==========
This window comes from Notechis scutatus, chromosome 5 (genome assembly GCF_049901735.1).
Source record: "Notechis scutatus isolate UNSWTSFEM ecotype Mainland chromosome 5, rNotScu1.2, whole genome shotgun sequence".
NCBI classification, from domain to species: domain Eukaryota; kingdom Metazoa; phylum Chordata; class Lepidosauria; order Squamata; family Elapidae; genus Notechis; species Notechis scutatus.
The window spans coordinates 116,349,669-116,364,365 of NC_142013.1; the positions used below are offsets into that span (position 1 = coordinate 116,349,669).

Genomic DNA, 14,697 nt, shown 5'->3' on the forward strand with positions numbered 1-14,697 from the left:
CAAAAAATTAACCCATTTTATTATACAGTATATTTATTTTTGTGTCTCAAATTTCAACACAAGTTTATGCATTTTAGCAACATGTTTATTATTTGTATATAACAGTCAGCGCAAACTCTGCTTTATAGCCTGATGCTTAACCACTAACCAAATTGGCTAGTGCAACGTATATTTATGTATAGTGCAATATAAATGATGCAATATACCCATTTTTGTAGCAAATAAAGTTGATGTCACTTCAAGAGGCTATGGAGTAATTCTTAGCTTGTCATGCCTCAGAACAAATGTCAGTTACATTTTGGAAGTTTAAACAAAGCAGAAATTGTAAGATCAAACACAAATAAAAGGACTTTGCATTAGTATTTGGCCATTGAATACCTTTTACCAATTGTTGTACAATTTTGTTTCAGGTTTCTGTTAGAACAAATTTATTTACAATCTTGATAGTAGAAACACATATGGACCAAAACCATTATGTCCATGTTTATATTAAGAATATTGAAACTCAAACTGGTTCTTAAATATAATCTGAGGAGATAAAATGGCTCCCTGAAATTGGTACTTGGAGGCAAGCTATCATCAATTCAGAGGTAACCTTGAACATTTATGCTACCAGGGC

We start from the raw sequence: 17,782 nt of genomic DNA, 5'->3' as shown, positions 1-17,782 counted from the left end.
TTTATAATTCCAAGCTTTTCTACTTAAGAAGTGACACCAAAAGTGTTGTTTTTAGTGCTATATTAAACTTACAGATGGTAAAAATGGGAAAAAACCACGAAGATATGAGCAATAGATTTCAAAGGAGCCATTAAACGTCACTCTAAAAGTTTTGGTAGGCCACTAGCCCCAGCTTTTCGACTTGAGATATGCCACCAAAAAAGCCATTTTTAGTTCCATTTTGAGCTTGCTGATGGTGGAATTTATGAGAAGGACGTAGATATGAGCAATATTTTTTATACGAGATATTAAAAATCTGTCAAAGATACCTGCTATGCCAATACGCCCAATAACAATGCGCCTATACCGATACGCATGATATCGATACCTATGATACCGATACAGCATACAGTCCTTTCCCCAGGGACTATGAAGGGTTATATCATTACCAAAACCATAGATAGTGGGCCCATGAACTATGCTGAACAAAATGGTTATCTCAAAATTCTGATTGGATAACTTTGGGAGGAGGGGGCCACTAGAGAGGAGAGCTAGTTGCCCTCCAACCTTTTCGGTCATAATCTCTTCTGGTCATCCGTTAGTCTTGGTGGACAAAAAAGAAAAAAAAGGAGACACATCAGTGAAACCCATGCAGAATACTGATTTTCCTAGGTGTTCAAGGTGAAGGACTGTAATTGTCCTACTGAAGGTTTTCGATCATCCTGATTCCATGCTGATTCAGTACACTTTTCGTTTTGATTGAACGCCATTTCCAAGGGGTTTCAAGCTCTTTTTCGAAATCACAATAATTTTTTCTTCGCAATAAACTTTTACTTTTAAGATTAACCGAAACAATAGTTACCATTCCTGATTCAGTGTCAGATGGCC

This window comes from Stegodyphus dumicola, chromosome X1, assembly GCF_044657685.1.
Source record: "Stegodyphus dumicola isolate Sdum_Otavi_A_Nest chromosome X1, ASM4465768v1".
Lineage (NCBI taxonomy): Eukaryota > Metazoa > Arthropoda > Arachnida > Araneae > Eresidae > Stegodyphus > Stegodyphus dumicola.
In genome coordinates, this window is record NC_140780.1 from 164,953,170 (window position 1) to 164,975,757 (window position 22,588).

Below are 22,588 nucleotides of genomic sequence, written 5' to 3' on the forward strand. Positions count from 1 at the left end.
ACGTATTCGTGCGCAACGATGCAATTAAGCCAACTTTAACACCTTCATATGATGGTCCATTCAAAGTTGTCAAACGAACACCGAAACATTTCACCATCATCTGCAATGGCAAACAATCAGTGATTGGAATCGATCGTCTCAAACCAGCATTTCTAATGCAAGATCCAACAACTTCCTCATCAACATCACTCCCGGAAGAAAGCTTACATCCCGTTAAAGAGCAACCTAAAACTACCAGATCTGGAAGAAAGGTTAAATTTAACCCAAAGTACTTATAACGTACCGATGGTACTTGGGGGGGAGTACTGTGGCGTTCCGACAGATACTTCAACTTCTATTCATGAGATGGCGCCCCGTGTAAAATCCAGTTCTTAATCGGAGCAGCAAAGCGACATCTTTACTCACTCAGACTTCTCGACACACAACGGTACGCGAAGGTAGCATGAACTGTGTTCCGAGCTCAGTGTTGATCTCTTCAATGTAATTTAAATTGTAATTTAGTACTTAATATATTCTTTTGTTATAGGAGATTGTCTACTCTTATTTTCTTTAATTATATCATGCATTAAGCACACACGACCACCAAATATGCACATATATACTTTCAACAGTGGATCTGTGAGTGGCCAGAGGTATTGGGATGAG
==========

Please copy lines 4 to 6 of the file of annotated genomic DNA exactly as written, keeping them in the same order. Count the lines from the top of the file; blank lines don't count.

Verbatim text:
The window spans coordinates 116,349,669-116,364,365 of NC_142013.1; the positions used below are offsets into that span (position 1 = coordinate 116,349,669).

Genomic DNA, 14,697 nt, shown 5'->3' on the forward strand with positions numbered 1-14,697 from the left:
CAAAAAATTAACCCATTTTATTATACAGTATATTTATTTTTGTGTCTCAAATTTCAACACAAGTTTATGCATTTTAGCAACATGTTTATTATTTGTATATAACAGTCAGCGCAAACTCTGCTTTATAGCCTGATGCTTAACCACTAACCAAATTGGCTAGTGCAACGTATATTTATGTATAGTGCAATATAAATGATGCAATATACCCATTTTTGTAGCAAATAAAGTTGATGTCACTTCAAGAGGCTATGGAGTAATTCTTAGCTTGTCATGCCTCAGAACAAATGTCAGTTACATTTTGGAAGTTTAAACAAAGCAGAAATTGTAAGATCAAACACAAATAAAAGGACTTTGCATTAGTATTTGGCCATTGAATACCTTTTACCAATTGTTGTACAATTTTGTTTCAGGTTTCTGTTAGAACAAATTTATTTACAATCTTGATAGTAGAAACACATATGGACCAAAACCATTATGTCCATGTTTATATTAAGAATATTGAAACTCAAACTGGTTCTTAAATATAATCTGAGGAGATAAAATGGCTCCCTGAAATTGGTACTTGGAGGCAAGCTATCATCAATTCAGAGGTAACCTTGAACATTTATGCTACCAGGGC